China has ordered major state-owned companies to divert more of their profits to the central government, giving Beijing more money to spend on priorities such as education, healthcare and the military.
The finance ministry announced the increase in dividend payments on Thursday as Beijing seeks to improve social services and boost domestic consumption in order to reduce the country’s heavy reliance on exports to drive growth.
It is also seeking to narrow the country’s widening wealth gap.
The central government owns many of the country’s major companies such as Sinopec, Asia’s largest refiner, and China Mobile, the world’s biggest mobile operator by subscribers.
These companies have raked in enormous profits in recent years due to booming economic growth and protection from the government against their private-sector rivals.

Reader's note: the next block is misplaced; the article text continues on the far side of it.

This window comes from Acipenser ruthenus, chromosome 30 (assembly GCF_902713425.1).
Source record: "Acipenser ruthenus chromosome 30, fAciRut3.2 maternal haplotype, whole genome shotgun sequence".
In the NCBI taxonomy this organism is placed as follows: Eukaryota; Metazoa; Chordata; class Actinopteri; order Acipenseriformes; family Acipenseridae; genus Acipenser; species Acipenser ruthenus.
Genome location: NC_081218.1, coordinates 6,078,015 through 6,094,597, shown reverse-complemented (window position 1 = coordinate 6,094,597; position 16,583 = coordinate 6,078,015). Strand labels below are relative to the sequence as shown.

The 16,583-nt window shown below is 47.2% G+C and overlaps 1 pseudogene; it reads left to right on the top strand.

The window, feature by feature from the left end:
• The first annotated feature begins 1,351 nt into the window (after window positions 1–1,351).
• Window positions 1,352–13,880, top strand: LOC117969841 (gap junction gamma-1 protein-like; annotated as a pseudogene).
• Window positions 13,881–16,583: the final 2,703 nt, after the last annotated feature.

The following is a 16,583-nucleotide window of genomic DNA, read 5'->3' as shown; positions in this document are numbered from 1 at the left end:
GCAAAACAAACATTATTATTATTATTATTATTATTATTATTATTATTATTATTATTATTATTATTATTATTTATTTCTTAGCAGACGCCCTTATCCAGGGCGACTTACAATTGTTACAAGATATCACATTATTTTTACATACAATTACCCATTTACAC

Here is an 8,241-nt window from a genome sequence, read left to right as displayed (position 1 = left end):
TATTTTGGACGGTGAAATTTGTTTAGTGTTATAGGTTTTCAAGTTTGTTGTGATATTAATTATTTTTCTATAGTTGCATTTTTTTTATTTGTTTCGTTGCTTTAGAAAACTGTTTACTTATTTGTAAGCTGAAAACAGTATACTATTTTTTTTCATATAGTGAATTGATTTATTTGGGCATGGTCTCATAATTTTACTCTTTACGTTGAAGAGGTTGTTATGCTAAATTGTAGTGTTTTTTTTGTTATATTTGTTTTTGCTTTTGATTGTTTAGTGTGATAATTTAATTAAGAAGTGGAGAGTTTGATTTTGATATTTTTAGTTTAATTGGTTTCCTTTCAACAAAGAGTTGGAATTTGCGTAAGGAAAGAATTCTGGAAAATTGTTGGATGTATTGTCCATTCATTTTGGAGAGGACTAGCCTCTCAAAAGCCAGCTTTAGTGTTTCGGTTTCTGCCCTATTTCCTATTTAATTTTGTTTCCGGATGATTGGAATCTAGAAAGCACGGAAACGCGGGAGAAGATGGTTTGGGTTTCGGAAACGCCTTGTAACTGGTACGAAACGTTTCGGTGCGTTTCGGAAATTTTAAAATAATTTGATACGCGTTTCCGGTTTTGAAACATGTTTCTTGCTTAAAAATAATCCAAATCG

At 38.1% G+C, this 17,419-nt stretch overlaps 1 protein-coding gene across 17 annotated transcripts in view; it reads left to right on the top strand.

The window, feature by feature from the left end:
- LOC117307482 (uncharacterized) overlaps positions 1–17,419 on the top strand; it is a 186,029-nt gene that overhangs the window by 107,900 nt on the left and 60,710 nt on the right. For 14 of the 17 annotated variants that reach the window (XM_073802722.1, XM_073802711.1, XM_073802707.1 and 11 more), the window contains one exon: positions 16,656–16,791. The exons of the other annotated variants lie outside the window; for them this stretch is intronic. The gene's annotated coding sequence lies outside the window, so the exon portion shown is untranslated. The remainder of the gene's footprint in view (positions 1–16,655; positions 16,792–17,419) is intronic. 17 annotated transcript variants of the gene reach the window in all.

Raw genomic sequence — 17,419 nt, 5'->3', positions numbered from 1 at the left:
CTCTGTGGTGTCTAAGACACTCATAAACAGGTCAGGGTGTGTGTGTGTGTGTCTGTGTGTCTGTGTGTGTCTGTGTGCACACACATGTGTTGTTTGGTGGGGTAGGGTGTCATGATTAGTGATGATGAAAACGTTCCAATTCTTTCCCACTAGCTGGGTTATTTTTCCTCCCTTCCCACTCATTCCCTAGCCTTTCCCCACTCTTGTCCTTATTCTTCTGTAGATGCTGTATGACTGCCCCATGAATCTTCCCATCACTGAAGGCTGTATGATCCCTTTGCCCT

Starting next year, companies mainly in the tobacco, energy and telecoms industries will have to pay 15 percent of their after-tax profits to the central government, up from 10 percent currently, the finance ministry said.
Companies in the next group, mainly in the steel, transport and construction sectors, will see their dividend payout ratios increase to 10 percent from five percent, the statement said.
The smallest dividends will be paid by companies mainly in the weapons and heavy machinery sectors, such as China National Nuclear Corporation and China Aerospace Science and Technology Corporation.
They will have to turn over five percent of their profits, it said.
China Grain Reserves Corporation and China National Cotton Reserves Corporation will not be required to pay dividends, the statement said.
The increase has been approved by the State Council, or cabinet.
China resumed collecting dividends from state-owned companies in 2007 after suspending payments in the 1990s during massive restructuring and mass layoffs in the sector.
Beijing collected 157.22 billion yuan (23.8 billion dollars) in dividends from 2007 to 2009, state media reports said previously.